A sidebar contains links to Apprentice Records, Bastardy Papers, Removal Orders, Rogues and Vagabonds, Settlement Certificates, Settlement Examinations, and Wills and Administrations.
Yesterdays Journey deals primarily with Derbyshire. It does however cover the whole of the British Isles as people moved around seeking work, travelled as vagrants through the County or were chased throughout the realm as the responsibility of fatherhood and law caught up with them. There are references to Canada, Australia, New Zealand and America, as well as other lands overseas, as some moved further afield.
Check it out. You may find it interesting.
Toward a Digital Information Strategy for Canada
Message from Ian E. Wilson
Librarian and Archivist of Canada
Toward a Digital Information Strategy for Canada
There is broad consensus across Canada on the need to ensure that Canada's digital assets are created, protected, preserved and made accessible now and in the future. A recent survey found that 96% of Canadians feel it is important that Library and Archives Canada (LAC) stay current with the latest technology to safely preserve Canada's documentary history in digital formats; 93% feel it is important that we make our collection and services accessible on the Web as much as possible.
LAC has assumed a leadership role in developing a national strategy to manage digital information, in collaboration with industry, government, heritage institutions, universities, research organizations and the pan-Canadian network of libraries and archives. We recently completed four thematic meetings across the country as part of this collaborative development process, and an invitational national summit will be held in late fall, culminating in a strategy.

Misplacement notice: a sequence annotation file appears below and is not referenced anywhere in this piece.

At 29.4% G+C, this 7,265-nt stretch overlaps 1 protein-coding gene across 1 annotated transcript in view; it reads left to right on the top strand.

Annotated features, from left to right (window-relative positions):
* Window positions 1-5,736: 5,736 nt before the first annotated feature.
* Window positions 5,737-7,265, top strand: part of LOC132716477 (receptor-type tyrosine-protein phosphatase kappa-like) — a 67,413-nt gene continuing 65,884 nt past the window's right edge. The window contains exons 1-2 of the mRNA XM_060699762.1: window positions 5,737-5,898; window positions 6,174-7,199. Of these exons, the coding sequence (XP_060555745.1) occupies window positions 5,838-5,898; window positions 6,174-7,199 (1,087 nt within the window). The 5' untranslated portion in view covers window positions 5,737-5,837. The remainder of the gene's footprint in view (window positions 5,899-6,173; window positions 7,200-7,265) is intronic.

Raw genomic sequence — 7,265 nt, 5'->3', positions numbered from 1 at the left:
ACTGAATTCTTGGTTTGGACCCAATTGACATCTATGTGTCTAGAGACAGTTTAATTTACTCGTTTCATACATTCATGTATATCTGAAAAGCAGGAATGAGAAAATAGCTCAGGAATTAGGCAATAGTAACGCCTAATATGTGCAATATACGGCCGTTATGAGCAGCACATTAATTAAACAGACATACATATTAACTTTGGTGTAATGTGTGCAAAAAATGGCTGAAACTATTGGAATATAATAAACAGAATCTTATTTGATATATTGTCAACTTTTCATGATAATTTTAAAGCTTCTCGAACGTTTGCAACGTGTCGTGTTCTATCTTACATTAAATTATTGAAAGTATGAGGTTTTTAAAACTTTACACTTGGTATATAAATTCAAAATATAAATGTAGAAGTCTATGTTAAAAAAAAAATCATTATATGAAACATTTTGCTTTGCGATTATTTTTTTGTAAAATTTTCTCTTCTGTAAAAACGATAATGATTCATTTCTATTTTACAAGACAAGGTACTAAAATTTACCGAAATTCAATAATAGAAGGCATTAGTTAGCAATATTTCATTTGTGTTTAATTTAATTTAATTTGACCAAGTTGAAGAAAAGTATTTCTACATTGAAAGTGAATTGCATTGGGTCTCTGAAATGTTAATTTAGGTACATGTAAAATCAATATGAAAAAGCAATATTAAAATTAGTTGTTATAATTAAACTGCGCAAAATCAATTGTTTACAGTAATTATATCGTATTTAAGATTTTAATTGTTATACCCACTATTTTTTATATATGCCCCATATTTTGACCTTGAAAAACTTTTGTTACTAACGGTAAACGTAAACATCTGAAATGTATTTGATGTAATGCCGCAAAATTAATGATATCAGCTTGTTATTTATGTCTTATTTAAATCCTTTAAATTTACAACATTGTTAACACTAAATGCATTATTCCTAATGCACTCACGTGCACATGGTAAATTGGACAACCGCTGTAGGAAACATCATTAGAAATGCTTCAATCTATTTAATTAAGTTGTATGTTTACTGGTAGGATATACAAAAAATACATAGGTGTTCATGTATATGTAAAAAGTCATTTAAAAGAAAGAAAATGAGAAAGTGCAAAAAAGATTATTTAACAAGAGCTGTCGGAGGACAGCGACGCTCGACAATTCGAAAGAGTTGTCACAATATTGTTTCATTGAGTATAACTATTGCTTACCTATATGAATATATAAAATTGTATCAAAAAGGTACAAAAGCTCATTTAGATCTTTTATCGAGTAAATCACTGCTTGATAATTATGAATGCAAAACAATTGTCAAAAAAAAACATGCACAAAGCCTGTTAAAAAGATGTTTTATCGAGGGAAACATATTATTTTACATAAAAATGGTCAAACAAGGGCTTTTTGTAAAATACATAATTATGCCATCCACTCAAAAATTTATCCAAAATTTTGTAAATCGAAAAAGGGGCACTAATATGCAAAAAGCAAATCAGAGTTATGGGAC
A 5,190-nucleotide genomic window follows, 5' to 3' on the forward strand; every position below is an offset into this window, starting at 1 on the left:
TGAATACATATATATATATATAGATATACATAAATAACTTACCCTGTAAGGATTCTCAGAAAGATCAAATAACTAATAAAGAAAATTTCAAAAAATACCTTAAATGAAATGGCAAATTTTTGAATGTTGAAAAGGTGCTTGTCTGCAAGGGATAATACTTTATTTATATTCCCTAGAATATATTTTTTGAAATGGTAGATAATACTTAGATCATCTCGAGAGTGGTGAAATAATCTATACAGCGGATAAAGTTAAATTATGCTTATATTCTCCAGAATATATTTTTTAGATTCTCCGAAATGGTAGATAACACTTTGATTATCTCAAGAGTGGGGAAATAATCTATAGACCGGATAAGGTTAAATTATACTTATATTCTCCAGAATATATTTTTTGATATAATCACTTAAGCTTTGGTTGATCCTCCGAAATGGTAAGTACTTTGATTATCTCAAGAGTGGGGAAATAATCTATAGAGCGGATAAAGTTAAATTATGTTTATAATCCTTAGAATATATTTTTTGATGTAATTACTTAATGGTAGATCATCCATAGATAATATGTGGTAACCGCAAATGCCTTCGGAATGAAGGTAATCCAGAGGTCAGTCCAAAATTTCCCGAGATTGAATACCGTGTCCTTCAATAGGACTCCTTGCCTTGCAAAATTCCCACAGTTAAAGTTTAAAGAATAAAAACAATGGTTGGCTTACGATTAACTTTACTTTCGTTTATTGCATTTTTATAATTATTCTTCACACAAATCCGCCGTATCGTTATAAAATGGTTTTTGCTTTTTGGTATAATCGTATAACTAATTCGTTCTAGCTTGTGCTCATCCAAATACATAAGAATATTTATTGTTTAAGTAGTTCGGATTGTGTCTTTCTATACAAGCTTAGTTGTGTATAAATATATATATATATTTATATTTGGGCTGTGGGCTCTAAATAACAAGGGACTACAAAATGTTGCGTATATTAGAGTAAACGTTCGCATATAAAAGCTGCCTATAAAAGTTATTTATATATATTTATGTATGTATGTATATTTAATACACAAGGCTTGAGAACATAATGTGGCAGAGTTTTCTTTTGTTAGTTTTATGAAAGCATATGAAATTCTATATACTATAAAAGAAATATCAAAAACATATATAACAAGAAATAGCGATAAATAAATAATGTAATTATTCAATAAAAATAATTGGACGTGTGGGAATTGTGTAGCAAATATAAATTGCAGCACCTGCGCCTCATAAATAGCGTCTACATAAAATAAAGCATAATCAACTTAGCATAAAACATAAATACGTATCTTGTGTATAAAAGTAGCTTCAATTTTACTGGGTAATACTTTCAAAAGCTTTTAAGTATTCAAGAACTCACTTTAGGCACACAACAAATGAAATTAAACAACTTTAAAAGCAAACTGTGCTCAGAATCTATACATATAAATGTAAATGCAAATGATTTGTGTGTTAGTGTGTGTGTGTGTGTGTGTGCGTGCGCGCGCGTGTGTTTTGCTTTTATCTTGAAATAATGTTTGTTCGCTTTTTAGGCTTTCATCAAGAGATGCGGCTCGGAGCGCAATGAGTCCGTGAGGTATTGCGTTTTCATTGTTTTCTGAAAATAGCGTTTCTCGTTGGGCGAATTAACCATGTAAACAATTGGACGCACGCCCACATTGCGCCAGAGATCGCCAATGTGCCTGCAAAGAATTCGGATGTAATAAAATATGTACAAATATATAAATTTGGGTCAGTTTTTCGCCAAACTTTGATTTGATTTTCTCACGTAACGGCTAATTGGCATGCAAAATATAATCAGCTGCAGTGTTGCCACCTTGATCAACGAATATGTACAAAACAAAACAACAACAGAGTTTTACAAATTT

The meetings highlighted the need for a holistic approach to strengthen Canada's capacity to create, manage and use digital information, thereby ensuring our position within the emerging global knowledge economy. Participants discussed how to increase the digitization of Canadian materials to a truly national scale, so that individuals seeking information online can draw from our nation's past intellectual output. They addressed how to ensure that both commercial and non-commercial digital information become as widely available, as flexible for current and future uses, and as enduring as possible. And they discussed the need to build a robust network of digital information repositories, each capable of preserving access to its content over time.